Economists’ views on the minimum wage

David Farrar today posted on the minimum wage, noting that, despite the much higher median wage, and much higher GDP per capita in the UK, their minimum wage (just increased) is only 88% of ours.

A regular commenter on Kiwiblog posted a link to a 2006 paper reporting on a (smallish) survey of American economists conducted by Robert Whaples. Among the issues on which the economists were surveyed was the minimum wage.

The Kiwiblog commenter used this quote from the paper in an attempt to highlight the lack of consensus among economists on the efficacy of minimum wages.

The efficacy of the minimum wage continues to divide economists. As Table 3 shows, almost half (46.8%) have concluded that the federal minimum wage should be eliminated, while a slightly smaller number (37.7%) favor increasing it.

First off, I think it is worth noting that 46.8% is not slightly more than 37.7%. It’s a significant difference. Of the 77 economists who responded, 36 thought that minimum wage should be abolished altogether, and 29 thought that it should be increased. That’s a 24% difference. There’s nothing “slight” about it.

Here are the full results.

The federal minimum wage in the U.S. should be:

  • eliminated. 46.8%
  • decreased. 1.3%
  • kept at the current level. 14.3%
  • increased by about 50 cents per hour. 5.2%
  • increased by about $1 per hour. 15.6%
  • increased by more than $1 per hour. 16.9%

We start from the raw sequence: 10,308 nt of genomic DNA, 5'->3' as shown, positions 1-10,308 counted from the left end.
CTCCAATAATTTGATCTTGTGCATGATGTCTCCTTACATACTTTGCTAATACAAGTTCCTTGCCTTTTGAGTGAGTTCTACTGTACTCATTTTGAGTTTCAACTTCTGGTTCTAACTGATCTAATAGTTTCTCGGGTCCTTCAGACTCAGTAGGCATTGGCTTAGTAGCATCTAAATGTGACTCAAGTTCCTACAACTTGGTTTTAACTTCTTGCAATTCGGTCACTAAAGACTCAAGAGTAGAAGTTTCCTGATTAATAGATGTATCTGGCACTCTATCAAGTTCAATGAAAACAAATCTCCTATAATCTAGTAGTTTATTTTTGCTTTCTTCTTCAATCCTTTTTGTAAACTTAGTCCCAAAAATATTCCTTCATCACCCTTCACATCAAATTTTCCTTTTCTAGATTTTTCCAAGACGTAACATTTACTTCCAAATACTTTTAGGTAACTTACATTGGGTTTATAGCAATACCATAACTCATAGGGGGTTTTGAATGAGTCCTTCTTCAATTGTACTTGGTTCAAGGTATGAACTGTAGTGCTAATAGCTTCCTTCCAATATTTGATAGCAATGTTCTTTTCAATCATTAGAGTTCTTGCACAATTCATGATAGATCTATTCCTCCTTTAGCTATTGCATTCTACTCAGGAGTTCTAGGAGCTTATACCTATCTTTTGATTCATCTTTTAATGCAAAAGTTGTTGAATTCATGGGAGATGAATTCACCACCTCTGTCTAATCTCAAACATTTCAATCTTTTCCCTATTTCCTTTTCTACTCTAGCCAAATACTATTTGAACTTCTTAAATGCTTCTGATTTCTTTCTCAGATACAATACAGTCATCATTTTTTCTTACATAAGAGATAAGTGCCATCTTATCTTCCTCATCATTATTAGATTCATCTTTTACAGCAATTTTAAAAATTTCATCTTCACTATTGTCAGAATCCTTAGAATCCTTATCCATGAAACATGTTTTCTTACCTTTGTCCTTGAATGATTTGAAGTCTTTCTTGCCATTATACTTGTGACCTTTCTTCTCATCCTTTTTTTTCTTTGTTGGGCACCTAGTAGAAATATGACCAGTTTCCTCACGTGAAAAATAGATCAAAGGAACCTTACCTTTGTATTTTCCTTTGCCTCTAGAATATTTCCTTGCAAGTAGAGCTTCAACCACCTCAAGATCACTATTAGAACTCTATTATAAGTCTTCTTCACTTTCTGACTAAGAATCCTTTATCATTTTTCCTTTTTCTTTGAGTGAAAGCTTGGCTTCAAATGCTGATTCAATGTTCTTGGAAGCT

At the time of the survey, the federal minimum wage in the US was $5.15 per hour. Only 16.9% of respondents thought that the federal minimum wage should increase by more than $1 per hour.

What that means is that 83.1% thought that minimum wage should be $6.15 per hour or less. As best I can make out, the median personal income in the US in 2006 was a little under US$33,000. The annual income on $6.15 per hour, assuming 2080 hours per year would be about $12,800. So 83.1% of economists opposed lifting the minimum wage above about 39% of the median wage.

It’s also worth noting that in 2006 the US ecomony appeared to be in good shape, and unemployment levels were low.

So, the Kiwiblog commenter has rather helpfully, though entirely inadvertently, highlighted what is actually a clear demonstration of consensus among economists* that the New Zealand minimum wage is too high.

Unfortunately, it’s set to go even higher in a few days.